In an age when more people are making purchases with plastic cards and digital devices, some Wisconsin lawmakers say it's time for lottery players to be able buy tickets via debit payment instead of strictly with cash.
"I'm thinking we need to get to the modern age with modern payment systems, which includes debit," said state Rep. Terry Katsma (R-Oostburg), one of the sponsors of a bipartisan bill that would allow debit payment for lottery tickets.
But the retailers who sell the tickets and a conservative Wisconsin group that watches for law changes it believes would be detrimental to families are telling state legislators, "Not so fast."
The cash-only requirement for tickets has been in place since the Wisconsin Lottery began in 1988.
Senate Bill 528, which was introduced recently by state Sens. Alberta Darling (R-River Hills) and Lena Taylor (D-Milwaukee), would for the first time allow debit payment for lottery tickets. Credit cards would remain taboo because state officials don't want people going into debt to buy lottery tickets.
While the convenience of debit cards — whether plastic or on mobile devices — may increase ticket sales, retailers who sell the tickets are worried that unless they are provided additional compensation for being on the front lines of the Wisconsin Lottery, they'll bear the costs of debit payment transactions. Each time a debit card is used to make a purchase, the retailer is assessed a "swipe fee" of at least 22 cents per transaction, said Brandon Scholz, president and chief executive of the Wisconsin Grocers Association. The fee varies depending on the transaction processor used by the retailer.
"The reason we're opposed is that grocers and convenience store operators — and anyone who sells lottery tickets — will lose money," Scholz said.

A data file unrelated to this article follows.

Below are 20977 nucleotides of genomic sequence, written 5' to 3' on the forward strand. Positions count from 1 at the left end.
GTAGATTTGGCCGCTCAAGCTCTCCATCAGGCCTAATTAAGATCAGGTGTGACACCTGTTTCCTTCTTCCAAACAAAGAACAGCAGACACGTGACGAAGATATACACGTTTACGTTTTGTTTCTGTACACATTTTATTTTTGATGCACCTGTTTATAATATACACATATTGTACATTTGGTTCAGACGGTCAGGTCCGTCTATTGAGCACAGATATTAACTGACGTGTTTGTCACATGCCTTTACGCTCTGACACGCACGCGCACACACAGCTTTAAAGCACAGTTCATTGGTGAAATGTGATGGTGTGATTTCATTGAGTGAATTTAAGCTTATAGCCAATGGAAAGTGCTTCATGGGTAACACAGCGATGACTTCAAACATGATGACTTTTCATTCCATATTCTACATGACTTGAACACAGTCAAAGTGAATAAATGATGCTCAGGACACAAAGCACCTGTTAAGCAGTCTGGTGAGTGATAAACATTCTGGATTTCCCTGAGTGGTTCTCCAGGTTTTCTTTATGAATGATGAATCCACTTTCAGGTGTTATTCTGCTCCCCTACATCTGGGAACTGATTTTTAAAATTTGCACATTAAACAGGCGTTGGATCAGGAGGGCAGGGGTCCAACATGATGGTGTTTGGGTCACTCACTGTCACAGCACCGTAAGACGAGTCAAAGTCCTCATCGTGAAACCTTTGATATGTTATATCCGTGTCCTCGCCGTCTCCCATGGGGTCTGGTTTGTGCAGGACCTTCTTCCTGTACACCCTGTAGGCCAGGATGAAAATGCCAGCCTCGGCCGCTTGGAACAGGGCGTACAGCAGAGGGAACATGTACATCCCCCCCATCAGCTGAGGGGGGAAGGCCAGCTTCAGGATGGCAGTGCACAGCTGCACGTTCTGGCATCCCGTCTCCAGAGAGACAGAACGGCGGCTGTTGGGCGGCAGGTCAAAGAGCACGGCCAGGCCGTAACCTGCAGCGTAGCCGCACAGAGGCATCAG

Retailers are reimbursed by the state lottery for being a ticket location. They receive 5½ cents for each $1 in lotto drawing tickets sold, and 6¼ cents for every $1 in scratch-off tickets sold, Scholz said. That's not enough to cover new swipe fees retailers will be hit with it they start accepting debit payment for lottery tickets, Scholz said.
"They put the equipment in, they do the training, they provide the marketing materials, but we're the vessel," Scholz said.
As for the argument that retailers who don't like the change don't have to sell lottery tickets or accept debit payments it it takes effect, Scholz said that's not practical competitively.
"The fact is, if you sell lottery tickets in your store and I'm across the street, I have to sell them, too, because you're going to draw some of my customers and maybe you're going to take some of mine away," he said.
The lobby group Wisconsin Family Action is opposed to debit payment for lottery tickets, too, but more so on moral grounds. President Juliane Appling said it would give lottery players access at once to all the money in their checking account for gambling, rather than only the cash in their wallet or the limited amount of cash they could withdraw daily at an automated teller machine.
"If there's a problem gambler who is already having trouble restricting on his own or her own the purchasing of tickets, using a debit card just makes life a whole lot simpler for them to get into serious financial trouble, taking money away from the essentials of life like paying their bills, keeping a roof over their head and taking care of the kids and putting food on the table," Appling said.
She added: "When the state is involved in gambling, the presumption is, in order for the state to win its citizens must lose."
Katsma stressed that the change still wouldn't allow for credit cards to be used for lottery ticket purchases.
"I don't think that is a good use — that we allow people to go into debt to buy lottery tickets," Katsma said. "If you're using your debit, you're just transferring the money that's certainly in your checking account right now, so it's the equivalent really of cash."
There's no question that debit payments are growing. According to Federal Reserve data, there were 37.9 billion debit transactions in the U.S in 2009. In 2017, there were 82.6 billion. Another Fed report found that cash payment is lowest among people age 25 to 44.
Katsma also noted that Wisconsin is the only state among its surrounding states that doesn't allow debit payment for lottery tickets.
"I'm sure you know a lot of millennials like I do, and they have like zero cash in their pocket," Katsma said.
He said lawmakers are meeting with stakeholders to discuss the bill.
"Our contention to the lottery and IGT (Global Solutions Corp)., the lottery's vendor in this, is that you can't expect us to lose money selling your tickets," Scholz said.